DJIBOUTI CITY, Djibouti— “Does anyone know what this is used for?” U.S. Army Sgt. Justin Wallace asked while holding a toothbrush.
Without pause, children in the room made motions as if brushing their teeth with an invisible toothbrush.
“That’s right,” confirms Wallace. “This is used to brush your teeth.”
In a classroom filled with dozens of children, members of the 443rd Civil Affairs Battalion functional specialty team conducted an oral hygiene demonstration in Djibouti City, Djibouti, Aug. 8.
The Civil Affairs Battalion functional specialty team includes medical doctors, veterinarians, nurses, dentists, medics, environmental science experts, and other medical specialists. This robust medical capability uniquely positions Civil Affairs to deliver and share clinical, educational and administrative expertise throughout various regions in the Horn of Africa, ultimately building trust and friendships with the local population.
Using dental models called typodonts, as well as toothbrush and toothpaste samples, Wallace, a dental specialist with the 443rd Civil Affairs Battalion functional specialty team, conducted two classes in which he demonstrated proper brushing procedures and methods. This included allowing the children to get involved by showcasing what they learned.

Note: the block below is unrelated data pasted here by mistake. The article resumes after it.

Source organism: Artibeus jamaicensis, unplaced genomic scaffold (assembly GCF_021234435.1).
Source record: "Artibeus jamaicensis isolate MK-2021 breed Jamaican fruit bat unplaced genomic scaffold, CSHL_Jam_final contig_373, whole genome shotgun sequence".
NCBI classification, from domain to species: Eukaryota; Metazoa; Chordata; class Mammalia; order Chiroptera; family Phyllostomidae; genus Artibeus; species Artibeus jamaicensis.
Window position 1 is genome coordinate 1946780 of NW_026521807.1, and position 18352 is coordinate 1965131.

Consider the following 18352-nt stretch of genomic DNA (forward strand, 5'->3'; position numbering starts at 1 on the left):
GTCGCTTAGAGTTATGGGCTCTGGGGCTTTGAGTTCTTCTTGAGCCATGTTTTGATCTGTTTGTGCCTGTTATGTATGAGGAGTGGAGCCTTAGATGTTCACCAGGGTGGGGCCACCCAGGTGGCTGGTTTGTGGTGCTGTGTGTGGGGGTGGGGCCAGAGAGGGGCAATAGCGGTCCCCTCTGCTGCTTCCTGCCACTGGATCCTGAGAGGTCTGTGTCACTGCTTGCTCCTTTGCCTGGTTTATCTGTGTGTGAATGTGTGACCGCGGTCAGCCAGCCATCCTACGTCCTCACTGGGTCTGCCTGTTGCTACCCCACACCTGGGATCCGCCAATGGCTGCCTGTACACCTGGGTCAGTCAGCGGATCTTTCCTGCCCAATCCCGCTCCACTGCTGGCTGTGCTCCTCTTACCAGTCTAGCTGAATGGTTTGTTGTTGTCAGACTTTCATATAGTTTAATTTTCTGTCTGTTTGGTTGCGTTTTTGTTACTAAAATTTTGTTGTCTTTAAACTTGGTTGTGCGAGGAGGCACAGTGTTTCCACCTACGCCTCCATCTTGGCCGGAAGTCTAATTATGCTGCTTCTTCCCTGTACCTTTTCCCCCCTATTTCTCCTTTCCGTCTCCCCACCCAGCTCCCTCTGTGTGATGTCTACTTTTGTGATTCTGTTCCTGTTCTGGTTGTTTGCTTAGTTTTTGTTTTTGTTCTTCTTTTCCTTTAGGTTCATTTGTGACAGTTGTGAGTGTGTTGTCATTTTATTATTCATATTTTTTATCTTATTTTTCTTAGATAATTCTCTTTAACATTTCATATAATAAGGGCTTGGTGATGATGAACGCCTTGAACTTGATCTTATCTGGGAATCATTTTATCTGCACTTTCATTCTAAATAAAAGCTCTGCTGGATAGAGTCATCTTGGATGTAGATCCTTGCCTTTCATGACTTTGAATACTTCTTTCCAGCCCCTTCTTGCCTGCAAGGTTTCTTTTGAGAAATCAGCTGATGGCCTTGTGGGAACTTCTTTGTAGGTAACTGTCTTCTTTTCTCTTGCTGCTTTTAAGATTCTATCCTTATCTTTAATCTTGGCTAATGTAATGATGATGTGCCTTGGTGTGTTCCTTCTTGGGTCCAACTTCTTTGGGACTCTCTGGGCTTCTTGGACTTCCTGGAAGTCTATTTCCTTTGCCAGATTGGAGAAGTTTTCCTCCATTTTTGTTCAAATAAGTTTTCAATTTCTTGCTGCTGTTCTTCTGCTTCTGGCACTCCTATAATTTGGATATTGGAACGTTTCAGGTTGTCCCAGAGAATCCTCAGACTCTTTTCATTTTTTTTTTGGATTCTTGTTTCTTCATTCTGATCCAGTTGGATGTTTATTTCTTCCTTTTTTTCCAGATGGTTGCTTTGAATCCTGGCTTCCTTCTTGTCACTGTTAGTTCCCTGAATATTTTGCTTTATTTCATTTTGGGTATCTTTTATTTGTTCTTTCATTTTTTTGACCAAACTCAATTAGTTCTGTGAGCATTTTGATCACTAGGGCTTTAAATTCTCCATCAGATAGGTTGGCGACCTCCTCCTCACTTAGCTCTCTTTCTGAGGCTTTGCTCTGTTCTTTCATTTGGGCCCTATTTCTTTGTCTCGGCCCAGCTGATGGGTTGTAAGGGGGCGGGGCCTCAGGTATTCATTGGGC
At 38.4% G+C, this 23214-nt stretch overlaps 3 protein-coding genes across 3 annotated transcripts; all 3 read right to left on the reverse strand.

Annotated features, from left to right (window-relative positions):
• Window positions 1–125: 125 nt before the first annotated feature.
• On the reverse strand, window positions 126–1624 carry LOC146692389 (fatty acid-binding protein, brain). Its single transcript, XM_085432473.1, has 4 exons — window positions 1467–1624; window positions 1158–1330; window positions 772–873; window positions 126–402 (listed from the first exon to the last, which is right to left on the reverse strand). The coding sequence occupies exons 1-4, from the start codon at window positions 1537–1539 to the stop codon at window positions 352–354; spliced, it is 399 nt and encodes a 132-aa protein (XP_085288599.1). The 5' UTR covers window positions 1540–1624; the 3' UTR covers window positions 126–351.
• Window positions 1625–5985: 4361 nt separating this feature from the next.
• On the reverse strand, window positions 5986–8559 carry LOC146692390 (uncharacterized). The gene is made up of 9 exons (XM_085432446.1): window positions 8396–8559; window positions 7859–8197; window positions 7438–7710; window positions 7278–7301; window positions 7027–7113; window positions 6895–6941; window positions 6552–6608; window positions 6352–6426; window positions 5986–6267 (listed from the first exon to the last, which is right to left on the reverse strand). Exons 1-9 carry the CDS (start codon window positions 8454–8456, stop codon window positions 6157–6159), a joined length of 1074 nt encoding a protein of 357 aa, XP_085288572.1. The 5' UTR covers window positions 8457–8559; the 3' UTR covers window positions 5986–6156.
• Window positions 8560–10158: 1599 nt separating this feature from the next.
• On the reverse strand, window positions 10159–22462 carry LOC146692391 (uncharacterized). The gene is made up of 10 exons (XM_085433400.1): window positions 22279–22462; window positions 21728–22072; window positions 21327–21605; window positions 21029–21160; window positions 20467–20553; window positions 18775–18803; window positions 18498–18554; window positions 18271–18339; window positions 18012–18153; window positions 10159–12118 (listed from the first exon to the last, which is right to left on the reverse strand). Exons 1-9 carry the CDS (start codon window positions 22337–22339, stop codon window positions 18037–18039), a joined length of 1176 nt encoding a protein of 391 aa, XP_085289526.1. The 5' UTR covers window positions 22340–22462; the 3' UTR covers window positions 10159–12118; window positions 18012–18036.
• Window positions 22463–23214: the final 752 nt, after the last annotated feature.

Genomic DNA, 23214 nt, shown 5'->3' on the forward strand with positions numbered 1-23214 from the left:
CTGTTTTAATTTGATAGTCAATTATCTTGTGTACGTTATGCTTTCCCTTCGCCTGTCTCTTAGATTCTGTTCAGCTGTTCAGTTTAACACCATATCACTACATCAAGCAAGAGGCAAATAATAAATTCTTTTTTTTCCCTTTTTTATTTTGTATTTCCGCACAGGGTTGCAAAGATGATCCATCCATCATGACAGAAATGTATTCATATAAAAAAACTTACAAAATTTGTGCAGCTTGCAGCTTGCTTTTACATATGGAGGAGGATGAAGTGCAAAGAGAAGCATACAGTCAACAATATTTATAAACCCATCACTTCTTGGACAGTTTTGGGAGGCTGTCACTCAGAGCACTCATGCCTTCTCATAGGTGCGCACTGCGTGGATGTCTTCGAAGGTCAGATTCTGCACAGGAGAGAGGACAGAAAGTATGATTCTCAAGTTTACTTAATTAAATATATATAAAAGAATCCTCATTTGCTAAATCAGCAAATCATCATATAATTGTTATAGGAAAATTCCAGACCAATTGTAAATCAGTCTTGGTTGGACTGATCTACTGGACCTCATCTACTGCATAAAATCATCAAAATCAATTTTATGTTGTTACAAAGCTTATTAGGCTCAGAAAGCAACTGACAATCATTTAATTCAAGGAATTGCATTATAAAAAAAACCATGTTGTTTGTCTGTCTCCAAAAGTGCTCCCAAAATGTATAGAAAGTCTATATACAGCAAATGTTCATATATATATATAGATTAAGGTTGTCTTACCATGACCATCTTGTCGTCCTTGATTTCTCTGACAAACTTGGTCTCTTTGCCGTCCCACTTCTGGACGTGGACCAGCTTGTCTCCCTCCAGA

“During initial assessments, we observed that there may be a lack of dental care among the youth that frequent Caritas Djibouti,” said Wallace. “As a result, we developed a block of instruction that would provide the children with the education and supplies needed for effective oral hygiene care.”
Caritas Djibouti is a humanitarian organization that contributes emergency aid and education to the inhabitants of Djibouti, mostly to children living on the street.
The two classes spanned nearly 30 minutes each, reinforcing to about 60 children who participated the necessity of preventive oral health care.
“Prevention is the best medicine,” said Lt. Col. Benjamin Owen, a comprehensive dentist with the 443rd Civil Affairs Battalion functional specialty team. “What we’re trying to do is give them the tools and supplies so that they can avoid tooth pain, decay and infection. That is more effective than waiting until an infection happens, and then treating it.”
After each class, the children left with their own personal oral hygiene kit that included a toothbrush and toothpaste. Now, better equipped to take care of their smiles, they each filed out of the room sporting one—confirming the course’s success.
“The impact of what was done today doesn’t just end with these children,” said Owen. “The positive perceptions that they now have of the U.S. military members and Americans will stay with them and can be passed along to others that they interact with as well.